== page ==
Despite all the discussions surrounding the logistical, medical, social and ethical implications of a Bundesliga restart, the decision was ultimately a financial one.
With 13 of the 36 clubs which make up the Bundesliga and Bundesliga 2 reportedly facing existence-threatening shortfalls without the fourth and final installment of broadcast rights payments, the German Football League (DFL) has had little choice but to try and finish the season.
Now that the German government has given the green light to resume play, the broadcasters have paid up and the clubs are safe for now, although they will have to do without matchday revenue.
In the absence of any action on the pitch over the past two months, the spotlight has fallen on German football's finances. Given the industry's increasingly obvious reliance on TV money, a fundamental debate has re-emerged.
The 50+1 rule
"We have to see it as a fact that the 50+1 rule hasn't helped certain clubs," Bayern Munich's new club president Herbert Hainer told broadcaster ZDF last week. "Some have a greater need for capital than others."
The so-called 50+1 rule has been written into German league statutes since 1998 and stipulates that a German football club must hold a majority of its own voting rights in order to compete in the Bundesliga, thus preventing the sort of takeovers by external investors which are commonplace in England.
The crux of Hainer's argument is that, were German clubs able to sell majority stakes, they would potentially have had rich backers prepared to step in and plug the financial gap during the current crisis.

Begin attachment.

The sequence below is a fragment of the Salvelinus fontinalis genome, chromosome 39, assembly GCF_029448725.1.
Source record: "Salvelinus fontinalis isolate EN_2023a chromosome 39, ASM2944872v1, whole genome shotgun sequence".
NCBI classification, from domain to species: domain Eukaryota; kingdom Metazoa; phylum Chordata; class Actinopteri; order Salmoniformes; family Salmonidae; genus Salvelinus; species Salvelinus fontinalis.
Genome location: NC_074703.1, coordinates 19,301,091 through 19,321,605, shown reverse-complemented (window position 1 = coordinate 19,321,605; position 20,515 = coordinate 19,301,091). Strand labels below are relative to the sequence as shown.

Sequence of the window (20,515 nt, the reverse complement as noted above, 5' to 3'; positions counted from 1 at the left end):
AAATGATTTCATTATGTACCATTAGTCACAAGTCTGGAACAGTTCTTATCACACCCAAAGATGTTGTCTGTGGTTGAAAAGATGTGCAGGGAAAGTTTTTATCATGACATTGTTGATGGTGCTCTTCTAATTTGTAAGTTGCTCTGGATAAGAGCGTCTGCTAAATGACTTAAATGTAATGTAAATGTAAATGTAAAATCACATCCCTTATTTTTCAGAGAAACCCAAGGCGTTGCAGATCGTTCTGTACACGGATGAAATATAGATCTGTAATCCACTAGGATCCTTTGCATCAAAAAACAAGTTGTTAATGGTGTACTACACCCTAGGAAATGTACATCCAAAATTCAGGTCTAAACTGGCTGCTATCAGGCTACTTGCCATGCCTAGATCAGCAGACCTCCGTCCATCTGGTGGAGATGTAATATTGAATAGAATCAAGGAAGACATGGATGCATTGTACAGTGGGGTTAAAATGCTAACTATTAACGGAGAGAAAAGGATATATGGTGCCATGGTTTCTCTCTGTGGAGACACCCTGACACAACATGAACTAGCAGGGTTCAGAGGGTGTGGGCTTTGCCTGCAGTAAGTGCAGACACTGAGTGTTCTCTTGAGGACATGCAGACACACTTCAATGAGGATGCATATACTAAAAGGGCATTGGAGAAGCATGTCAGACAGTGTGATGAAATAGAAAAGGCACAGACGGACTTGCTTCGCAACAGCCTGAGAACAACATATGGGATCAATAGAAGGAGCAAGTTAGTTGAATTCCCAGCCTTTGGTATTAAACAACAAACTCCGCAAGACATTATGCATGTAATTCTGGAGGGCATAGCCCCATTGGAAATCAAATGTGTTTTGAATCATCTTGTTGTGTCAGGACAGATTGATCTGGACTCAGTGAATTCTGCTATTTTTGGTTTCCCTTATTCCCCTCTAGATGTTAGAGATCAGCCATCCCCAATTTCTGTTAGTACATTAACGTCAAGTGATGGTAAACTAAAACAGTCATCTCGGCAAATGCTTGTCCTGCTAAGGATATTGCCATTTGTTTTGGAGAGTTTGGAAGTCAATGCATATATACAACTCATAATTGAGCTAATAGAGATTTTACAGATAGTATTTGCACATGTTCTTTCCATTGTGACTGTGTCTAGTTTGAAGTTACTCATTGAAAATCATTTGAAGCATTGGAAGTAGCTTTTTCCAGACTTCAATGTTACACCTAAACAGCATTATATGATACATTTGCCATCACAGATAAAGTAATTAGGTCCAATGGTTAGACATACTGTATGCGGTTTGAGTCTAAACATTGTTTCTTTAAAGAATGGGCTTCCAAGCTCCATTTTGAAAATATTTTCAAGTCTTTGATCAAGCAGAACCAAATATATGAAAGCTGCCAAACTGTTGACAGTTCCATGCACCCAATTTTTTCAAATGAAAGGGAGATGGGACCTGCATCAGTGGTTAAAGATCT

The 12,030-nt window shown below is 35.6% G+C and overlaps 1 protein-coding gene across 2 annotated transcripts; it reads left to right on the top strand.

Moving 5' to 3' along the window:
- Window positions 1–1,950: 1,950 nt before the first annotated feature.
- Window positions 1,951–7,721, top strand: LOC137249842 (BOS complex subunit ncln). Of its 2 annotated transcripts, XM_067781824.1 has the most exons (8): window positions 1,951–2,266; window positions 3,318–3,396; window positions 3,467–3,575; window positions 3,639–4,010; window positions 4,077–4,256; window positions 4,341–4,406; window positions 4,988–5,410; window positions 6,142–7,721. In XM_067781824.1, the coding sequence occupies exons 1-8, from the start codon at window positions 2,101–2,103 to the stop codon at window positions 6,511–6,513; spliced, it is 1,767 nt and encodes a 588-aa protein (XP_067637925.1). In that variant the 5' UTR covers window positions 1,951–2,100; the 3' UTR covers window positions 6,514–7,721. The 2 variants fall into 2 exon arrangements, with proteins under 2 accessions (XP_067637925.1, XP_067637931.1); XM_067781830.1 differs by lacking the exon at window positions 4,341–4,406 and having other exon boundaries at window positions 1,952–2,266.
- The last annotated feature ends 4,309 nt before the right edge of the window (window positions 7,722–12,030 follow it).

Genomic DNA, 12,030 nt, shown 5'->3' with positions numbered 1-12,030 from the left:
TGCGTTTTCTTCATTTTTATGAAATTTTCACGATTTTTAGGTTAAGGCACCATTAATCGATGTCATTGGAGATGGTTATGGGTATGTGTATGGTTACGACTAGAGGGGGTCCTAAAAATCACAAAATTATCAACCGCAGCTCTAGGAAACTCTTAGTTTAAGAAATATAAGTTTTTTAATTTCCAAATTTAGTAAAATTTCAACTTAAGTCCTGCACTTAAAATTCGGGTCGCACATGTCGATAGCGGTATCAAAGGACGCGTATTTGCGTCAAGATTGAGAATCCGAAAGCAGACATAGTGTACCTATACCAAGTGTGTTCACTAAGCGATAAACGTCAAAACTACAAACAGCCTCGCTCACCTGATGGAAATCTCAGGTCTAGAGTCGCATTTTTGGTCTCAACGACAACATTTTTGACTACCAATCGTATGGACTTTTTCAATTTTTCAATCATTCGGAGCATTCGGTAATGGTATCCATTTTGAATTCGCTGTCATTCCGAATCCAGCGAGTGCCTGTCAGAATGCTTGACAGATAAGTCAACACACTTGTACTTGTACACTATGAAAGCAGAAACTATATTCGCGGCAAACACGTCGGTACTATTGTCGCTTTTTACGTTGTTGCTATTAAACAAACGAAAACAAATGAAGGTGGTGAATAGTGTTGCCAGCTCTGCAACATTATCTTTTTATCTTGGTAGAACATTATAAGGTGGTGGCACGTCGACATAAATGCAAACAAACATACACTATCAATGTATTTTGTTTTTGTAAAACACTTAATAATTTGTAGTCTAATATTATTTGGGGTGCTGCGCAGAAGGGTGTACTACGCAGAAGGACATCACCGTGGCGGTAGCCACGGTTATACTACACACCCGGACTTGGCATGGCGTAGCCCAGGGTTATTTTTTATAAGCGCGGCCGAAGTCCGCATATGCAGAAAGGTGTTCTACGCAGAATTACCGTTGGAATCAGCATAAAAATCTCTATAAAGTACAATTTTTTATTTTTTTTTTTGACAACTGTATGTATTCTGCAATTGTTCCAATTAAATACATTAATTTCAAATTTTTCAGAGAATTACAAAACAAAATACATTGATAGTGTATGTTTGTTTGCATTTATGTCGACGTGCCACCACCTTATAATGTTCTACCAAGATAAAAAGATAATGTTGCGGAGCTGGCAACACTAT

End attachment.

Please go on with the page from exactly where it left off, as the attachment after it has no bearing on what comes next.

Hainer's comments certainly piqued the interest of Martin Kind, the former president of second-division side Hannover 96 and outspoken critic of the 50+1 rule. In 2018, Kind failed in an attempt to secure an exemption from the rule.
"I shall be following the debate closely," the 76-year-old told Sky television, repeating his long-held belief that those clubs with more corporate structures are in better financial health.
"I personally recommend that the [50+1] rule falls," he said at the end of March. "For me, Bundesliga clubs are commercial enterprises and the coronavirus crisis has revealed current weaknesses."
But would adjusting, relaxing or even abolishing the 50+1 rule help at all? And at what price?
"Certainly, from a cash point of view, the 50+1 rule is restrictive," says Kieran Maguire, an expert in football finance at the University of Liverpool management school.
"However, it's restrictive for good reasons. Would it allow investors to come in if the rule were abolished? Yes. But then the clubs would cease to belong to the fans. They would belong to the hedge fund or sovereign wealth fund or whoever else chooses to get involved."
Who does football belong to?
German football fans are fiercely protective of the 50+1 rule and are quick to man the barricades at any suggestion that it might be under threat.
In March 2018, with Kind's attempted takeover of Hannover still in the balance, the "50+1 stays!” campaign handed over a 30-meter-long petition signed by over 3,000 fan groups from across the country ahead of the DFL's annual general meeting.
"50+1 is the one rule which still shows German football where it belongs and who the clubs belong to – namely to their fans and members, not to individuals or businesses," Manuel, a spokesperson for the "50+1 stays!” campaign, told DW.
"I like being a fan of my club because I can also be a member of it and be part of it. I don't know if I'd like to be part of club if I knew that it actually belonged to one rich individual, a company or a foreign country which is using it for geopolitical reasons."